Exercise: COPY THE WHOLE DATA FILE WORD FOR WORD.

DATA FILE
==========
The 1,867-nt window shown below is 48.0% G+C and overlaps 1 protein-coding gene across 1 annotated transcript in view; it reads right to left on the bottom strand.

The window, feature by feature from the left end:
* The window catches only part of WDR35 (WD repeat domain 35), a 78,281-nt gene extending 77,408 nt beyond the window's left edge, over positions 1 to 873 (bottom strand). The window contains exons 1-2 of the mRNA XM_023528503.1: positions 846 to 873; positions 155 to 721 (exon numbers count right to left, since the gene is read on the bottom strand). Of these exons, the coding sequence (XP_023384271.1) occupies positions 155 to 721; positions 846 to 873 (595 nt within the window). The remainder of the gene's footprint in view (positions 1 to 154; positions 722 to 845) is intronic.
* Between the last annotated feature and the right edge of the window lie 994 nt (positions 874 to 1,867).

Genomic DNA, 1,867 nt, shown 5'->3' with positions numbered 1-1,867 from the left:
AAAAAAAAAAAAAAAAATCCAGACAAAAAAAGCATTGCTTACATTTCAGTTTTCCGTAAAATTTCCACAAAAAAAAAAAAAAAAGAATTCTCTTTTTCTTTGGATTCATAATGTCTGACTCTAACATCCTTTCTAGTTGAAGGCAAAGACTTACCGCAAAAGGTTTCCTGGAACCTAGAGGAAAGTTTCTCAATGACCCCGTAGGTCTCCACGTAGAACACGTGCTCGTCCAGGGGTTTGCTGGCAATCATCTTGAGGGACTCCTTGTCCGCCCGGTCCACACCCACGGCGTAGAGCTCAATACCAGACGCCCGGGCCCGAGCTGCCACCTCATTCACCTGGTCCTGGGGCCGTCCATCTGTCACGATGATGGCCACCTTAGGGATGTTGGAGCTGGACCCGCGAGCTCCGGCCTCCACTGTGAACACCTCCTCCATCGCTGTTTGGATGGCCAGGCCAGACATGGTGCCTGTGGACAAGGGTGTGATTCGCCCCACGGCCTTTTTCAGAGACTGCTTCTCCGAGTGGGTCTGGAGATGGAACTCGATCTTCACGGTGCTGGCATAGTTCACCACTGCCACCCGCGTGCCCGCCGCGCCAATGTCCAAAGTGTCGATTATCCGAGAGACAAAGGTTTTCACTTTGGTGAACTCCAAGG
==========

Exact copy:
The 1,867-nt window shown below is 48.0% G+C and overlaps 1 protein-coding gene across 1 annotated transcript in view; it reads right to left on the bottom strand.

The window, feature by feature from the left end:
* The window catches only part of WDR35 (WD repeat domain 35), a 78,281-nt gene extending 77,408 nt beyond the window's left edge, over positions 1 to 873 (bottom strand). The window contains exons 1-2 of the mRNA XM_023528503.1: positions 846 to 873; positions 155 to 721 (exon numbers count right to left, since the gene is read on the bottom strand). Of these exons, the coding sequence (XP_023384271.1) occupies positions 155 to 721; positions 846 to 873 (595 nt within the window). The remainder of the gene's footprint in view (positions 1 to 154; positions 722 to 845) is intronic.
* Between the last annotated feature and the right edge of the window lie 994 nt (positions 874 to 1,867).

Genomic DNA, 1,867 nt, shown 5'->3' with positions numbered 1-1,867 from the left:
AAAAAAAAAAAAAAAAATCCAGACAAAAAAAGCATTGCTTACATTTCAGTTTTCCGTAAAATTTCCACAAAAAAAAAAAAAAAAGAATTCTCTTTTTCTTTGGATTCATAATGTCTGACTCTAACATCCTTTCTAGTTGAAGGCAAAGACTTACCGCAAAAGGTTTCCTGGAACCTAGAGGAAAGTTTCTCAATGACCCCGTAGGTCTCCACGTAGAACACGTGCTCGTCCAGGGGTTTGCTGGCAATCATCTTGAGGGACTCCTTGTCCGCCCGGTCCACACCCACGGCGTAGAGCTCAATACCAGACGCCCGGGCCCGAGCTGCCACCTCATTCACCTGGTCCTGGGGCCGTCCATCTGTCACGATGATGGCCACCTTAGGGATGTTGGAGCTGGACCCGCGAGCTCCGGCCTCCACTGTGAACACCTCCTCCATCGCTGTTTGGATGGCCAGGCCAGACATGGTGCCTGTGGACAAGGGTGTGATTCGCCCCACGGCCTTTTTCAGAGACTGCTTCTCCGAGTGGGTCTGGAGATGGAACTCGATCTTCACGGTGCTGGCATAGTTCACCACTGCCACCCGCGTGCCCGCCGCGCCAATGTCCAAAGTGTCGATTATCCGAGAGACAAAGGTTTTCACTTTGGTGAACTCCAAGG